- Tony Swan
The new Pacifica comes with the latest version of Chrysler’s Stow ‘n Go fold-flat second- and third-row seats, re-engineered to make folding them into the floor even easier, leaving a truly flat surface and a vast cargo hold. This is the best design of its kind in the business, and it optimizes the fundamental trait in which minivans excel: versatility. These seats are not available on the hybrid version, however, due to the space taken up by the battery packs.
Another nifty feature is the Stow ‘n Vac on-board vacuum cleaner. Yes, the Honda Odyssey was first with this idea, but Chrysler improves on it. The system stows in the left side of the body, just behind the second-row door, the readily accessible bag is in the left side wall of the cargo compartment, and the vac includes a 14-foot hose, with an additional 14 feet offered as an accessory.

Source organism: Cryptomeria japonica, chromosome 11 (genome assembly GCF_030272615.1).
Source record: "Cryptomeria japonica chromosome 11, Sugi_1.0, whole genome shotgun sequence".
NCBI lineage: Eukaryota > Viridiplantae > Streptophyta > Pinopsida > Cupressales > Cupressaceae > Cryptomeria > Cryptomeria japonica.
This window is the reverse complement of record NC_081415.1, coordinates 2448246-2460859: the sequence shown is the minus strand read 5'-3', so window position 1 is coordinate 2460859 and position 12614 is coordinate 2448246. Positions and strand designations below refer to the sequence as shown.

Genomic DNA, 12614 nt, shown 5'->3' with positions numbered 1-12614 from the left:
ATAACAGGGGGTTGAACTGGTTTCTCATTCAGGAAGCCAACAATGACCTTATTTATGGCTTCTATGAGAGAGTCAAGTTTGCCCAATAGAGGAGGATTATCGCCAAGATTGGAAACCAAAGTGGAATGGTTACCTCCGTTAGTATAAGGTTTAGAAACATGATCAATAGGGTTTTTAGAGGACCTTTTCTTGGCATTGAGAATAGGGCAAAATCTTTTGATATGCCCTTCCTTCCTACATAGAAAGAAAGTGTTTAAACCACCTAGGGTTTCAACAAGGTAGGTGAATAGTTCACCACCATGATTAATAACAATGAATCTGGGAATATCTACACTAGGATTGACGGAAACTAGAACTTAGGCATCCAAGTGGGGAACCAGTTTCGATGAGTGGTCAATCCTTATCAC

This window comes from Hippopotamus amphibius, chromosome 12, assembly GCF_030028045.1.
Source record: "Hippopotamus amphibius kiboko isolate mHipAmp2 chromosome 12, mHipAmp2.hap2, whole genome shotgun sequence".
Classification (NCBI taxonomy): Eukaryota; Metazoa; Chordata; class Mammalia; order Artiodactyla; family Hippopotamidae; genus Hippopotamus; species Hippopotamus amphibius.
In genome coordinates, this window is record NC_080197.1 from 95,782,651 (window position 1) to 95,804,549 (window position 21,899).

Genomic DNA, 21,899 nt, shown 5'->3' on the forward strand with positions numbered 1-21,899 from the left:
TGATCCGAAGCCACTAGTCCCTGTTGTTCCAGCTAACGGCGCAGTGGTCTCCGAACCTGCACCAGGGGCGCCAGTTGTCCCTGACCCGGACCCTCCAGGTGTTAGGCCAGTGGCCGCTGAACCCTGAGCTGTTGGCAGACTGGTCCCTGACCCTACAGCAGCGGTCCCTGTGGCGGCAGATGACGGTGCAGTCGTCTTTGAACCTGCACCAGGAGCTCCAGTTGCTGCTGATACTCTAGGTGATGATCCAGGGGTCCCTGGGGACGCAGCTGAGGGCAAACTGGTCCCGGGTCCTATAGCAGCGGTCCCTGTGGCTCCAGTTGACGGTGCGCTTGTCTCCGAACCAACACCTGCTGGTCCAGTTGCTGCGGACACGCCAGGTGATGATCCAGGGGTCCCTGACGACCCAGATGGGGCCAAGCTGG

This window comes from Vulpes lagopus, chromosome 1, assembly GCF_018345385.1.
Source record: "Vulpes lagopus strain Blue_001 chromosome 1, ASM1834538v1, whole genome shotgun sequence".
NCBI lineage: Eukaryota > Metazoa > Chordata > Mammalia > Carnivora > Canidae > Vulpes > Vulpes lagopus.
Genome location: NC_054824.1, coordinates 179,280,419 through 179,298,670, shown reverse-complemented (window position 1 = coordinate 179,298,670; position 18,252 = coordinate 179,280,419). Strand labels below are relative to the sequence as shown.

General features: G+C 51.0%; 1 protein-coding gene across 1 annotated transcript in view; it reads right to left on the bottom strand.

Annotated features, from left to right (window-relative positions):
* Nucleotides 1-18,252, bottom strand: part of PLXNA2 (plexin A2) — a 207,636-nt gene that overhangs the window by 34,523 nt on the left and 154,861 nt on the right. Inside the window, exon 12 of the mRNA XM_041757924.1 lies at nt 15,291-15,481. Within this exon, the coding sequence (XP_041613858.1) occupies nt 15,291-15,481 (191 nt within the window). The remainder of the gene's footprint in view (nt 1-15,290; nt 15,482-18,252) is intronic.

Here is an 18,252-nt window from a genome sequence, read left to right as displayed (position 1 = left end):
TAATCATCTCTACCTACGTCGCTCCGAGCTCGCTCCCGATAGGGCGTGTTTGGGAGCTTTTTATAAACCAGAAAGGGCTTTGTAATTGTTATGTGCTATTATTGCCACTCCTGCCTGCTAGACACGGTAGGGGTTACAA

Like all contemporary minivans, the Pacifica offers a rear seat entertainment system, this one equipped with a pair of 10-inch touchscreens integrated into the upper front seatbacks. In addition to movies, games, and other visual and audible diversions, Chrysler furnishes apps, including Are We There Yet, allowing rear seat occupants to track the progress of their journey.
Up front, Chrysler has adapted its dial-a-gear transmission control, pioneered in the Ram pickup truck (the Rotary E-shift), into the attractive and intuitive center dash array, which also includes a big (8.4-inch) color screen and a sensible array of switches and knobs. The test of any system is whether it can be operated without resorting to the owner’s manual, and here’s one vehicle whose primary and auxiliary controls present no mysteries.
Chrysler boasts more than 100 safety features for the Pacifica. Among them: adaptive cruise control, forward collision alert, auto emergency braking, 360-degree surround view, and rear view camera.